No matter where you look in the language of Title VII, or in any state or local anti-discrimination laws (that we know of), there is no protected class known as “the unemployed.”  Therefore, if you are not hired because of your unemployment status, you have no actionable claim of discrimination. Seems simple and case closed!

Not so fast!


As we noted in an earlier post (February 9, 2011), there is a concept known as “disparate impact.” This means that the use of a test or screening device, although neutral and non-discriminatory on its face, may nevertheless impact disproportionately certain protected classes, and therefore violate the law. In the case of unemployment, an ad or policy that excludes the unemployed from applying, while seeming to apply equally to all genders, races, religions, ages and other protected classes, may nonetheless have a disparate impact upon African Americans, Latinos, and older applicants – each of which class of protected applicants has a higher statistical unemployment rate.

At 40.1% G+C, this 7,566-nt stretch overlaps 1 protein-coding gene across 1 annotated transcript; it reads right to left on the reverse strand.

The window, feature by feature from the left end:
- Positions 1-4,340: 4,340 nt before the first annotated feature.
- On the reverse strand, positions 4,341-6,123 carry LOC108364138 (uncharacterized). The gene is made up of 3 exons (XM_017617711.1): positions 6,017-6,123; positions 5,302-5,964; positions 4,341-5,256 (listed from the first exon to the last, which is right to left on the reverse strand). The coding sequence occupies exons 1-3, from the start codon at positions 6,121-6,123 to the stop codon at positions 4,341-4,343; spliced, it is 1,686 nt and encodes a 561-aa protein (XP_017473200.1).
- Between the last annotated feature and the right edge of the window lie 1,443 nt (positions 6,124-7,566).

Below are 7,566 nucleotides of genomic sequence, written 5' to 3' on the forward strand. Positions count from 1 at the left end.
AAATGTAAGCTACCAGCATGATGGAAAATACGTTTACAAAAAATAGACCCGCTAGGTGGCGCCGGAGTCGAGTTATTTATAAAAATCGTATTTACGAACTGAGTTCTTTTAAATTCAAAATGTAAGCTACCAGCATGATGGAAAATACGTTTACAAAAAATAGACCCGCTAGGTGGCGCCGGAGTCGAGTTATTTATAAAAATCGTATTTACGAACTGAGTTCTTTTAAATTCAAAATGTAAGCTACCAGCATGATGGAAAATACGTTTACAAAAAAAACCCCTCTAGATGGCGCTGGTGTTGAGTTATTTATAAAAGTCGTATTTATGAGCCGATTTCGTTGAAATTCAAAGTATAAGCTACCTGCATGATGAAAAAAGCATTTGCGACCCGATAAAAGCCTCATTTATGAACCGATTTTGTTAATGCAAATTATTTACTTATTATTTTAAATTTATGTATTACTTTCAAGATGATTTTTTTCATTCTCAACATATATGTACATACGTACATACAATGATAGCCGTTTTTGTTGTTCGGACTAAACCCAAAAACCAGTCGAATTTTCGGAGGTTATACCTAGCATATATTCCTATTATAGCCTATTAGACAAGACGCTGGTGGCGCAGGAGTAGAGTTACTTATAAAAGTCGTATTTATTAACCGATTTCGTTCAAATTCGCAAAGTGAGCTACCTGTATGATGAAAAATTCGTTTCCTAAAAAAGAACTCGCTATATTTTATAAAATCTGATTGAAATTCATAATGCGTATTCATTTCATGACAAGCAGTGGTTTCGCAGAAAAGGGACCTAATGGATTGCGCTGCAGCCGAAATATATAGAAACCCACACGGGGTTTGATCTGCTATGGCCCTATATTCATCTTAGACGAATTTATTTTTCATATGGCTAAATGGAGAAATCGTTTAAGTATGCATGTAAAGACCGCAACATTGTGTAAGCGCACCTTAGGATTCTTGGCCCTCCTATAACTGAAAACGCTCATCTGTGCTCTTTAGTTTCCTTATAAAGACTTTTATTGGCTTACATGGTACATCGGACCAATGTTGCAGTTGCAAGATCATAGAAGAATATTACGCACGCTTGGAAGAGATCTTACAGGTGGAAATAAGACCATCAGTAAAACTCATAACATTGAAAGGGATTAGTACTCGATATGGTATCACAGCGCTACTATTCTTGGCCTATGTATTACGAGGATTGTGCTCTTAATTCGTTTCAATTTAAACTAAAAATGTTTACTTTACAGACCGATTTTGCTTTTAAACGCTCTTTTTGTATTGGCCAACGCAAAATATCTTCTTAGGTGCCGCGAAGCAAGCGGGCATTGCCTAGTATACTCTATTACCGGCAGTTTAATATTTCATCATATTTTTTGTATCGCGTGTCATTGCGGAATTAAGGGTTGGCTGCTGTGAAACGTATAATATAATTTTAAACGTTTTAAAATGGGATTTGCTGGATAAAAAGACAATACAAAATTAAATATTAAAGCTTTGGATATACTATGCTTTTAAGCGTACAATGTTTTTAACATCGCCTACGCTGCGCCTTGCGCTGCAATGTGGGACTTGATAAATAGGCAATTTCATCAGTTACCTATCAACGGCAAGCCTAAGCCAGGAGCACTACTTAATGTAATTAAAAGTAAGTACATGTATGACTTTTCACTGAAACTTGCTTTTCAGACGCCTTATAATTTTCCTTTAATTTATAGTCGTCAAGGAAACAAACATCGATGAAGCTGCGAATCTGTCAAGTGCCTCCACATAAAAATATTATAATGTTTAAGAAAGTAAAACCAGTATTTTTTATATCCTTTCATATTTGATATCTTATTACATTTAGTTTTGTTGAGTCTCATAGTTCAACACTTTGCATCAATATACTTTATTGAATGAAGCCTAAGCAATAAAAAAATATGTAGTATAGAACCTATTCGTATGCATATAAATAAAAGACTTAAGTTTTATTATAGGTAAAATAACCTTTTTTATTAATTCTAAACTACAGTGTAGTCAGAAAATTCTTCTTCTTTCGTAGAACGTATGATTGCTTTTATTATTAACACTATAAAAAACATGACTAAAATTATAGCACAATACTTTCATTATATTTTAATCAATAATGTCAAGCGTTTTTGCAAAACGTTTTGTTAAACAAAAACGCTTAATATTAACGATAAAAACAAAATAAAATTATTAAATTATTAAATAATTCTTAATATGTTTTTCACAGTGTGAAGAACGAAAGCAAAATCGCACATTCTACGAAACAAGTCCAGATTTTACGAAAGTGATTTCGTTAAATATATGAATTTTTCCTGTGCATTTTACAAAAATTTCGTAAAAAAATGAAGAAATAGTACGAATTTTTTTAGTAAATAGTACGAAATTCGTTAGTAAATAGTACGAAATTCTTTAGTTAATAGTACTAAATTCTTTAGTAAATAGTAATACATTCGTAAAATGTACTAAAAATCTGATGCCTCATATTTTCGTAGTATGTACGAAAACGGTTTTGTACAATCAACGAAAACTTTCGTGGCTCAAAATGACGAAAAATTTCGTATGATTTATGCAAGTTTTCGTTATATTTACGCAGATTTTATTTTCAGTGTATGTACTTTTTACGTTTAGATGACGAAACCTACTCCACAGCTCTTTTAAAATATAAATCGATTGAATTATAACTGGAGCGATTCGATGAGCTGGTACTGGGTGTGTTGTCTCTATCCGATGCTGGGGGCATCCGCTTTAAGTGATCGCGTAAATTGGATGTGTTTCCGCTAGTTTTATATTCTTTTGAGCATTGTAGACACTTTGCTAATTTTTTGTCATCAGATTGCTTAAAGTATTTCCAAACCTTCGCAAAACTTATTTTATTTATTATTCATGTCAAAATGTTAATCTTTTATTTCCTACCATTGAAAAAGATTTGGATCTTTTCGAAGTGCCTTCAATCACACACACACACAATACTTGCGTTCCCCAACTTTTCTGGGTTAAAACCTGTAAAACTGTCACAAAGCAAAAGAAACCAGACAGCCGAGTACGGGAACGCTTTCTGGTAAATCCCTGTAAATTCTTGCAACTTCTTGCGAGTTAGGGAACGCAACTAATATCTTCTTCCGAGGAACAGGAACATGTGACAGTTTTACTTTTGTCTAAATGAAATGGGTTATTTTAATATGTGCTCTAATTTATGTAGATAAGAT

For example, African Americans have been reported to be unemployed at a rate of almost double that of whites, while Latinos have been reported to be unemployed at a rate of almost 50% more than whites. Moreover, more than half of the long-term unemployed are over 40 years of age. Clearly, a policy that excludes the unemployed from applying has a statistically good chance of disparately impacting these groups.


The EEOC has recently taken note of sporadic (and perhaps merely anecdotal) reports of ads or policies which exclude the unemployed from applying. Admittedly these are not common, but nevertheless the purported practice has crossed the EEOC’s radar.